The usage of fans and liquid cooling to keep our devices cool enough to operate may one day vanish, thanks to a crystal invented to replace these systems.
According to researchers from the University of Illinois at Urbana-Champaign and The University of Texas, Dallas, crystals -- tailored for optimal thermal conductivity -- have the potential to eradicate the need for less-effective cooling methods.
Electronic devices and processors generate heat when operating. The higher the power demands of applications and features, the more heat is generated. If hardware has no cooling systems in place, it may overheat and cease functioning.
Fans and liquid cooling are common for typical consumer devices, whilst temperature-regulated rooms and advanced liquid cooling systems are often used in data centers. As our devices become more sophisticated and powerful, a more effective way to keep them cool is required.
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Every method we currently use has room for improvement -- and this is where crystals may come into play.
On Thursday, the scientists revealed a research project on optimizing the properties of boron arsenide in cooling down devices.
Boron arsenide is not a naturally-occurring compound; instead, it must be grown in laboratory conditions. However, once synthesized, the material has "excellent" thermal properties and can "effectively dissipate the heat generated in electronic devices," according to the team.
"We studied the structural defects and measured the thermal conductivity of the boron arsenide crystals produced at UT Dallas," said co-author David Cahill, head of the department of materials science and engineering at Illinois. "Our experiments also show that the original theory is incomplete and will need to be refined to fully understand the high thermal conductivity."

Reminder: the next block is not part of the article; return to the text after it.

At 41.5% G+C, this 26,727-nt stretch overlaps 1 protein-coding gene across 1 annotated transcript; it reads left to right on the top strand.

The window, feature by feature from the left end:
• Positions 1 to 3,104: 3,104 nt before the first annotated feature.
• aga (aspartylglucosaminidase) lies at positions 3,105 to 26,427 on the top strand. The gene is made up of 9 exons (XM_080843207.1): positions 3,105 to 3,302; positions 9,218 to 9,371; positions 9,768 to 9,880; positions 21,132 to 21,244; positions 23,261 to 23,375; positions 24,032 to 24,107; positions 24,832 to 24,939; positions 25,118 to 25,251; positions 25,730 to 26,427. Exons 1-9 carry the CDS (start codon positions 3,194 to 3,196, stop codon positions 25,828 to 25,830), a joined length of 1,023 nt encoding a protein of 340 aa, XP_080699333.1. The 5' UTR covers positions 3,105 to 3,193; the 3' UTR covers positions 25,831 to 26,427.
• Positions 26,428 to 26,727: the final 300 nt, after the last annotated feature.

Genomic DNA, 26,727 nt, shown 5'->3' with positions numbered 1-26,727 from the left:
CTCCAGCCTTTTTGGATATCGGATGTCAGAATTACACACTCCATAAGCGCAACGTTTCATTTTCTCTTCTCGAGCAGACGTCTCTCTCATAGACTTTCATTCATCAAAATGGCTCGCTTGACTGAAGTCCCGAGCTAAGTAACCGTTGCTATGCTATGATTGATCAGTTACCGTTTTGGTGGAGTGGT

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The boron arsenide crystals were synthesized using a method called "chemical vapor transport." This technique combines elemental boron and arsenic while in the vapor phase before they cool and condense into small crystals.
The crystal composite must also be created with a very specific structure and low defect density to be effective, and so their growth was highly controlled.
Electron microscopy and time-domain thermoreflectance -- a method to measure thermal conductivity -- were then used to ascertain the crystals were free of any defects which would reduce thermal conductivity.
The scientists say that following tests with dozens of batches of crystal, the thermal conductivity potential reached up to three times higher than the materials used to cool our electronics today.
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The team believes that the crystals have the potential to be far more effective than silicon -- which can only dissipate a certain amount of heat -- or diamond, which when man-made, often contains too many defects to be considered for widespread use in electronics cooling.
In the future, further studies which will enhance the growth of the crystal, as well as explore potential large-scale applications, will be launched.
The study, "High thermal conductivity in cubic boron arsenide crystals," has been published in the academic journal Science.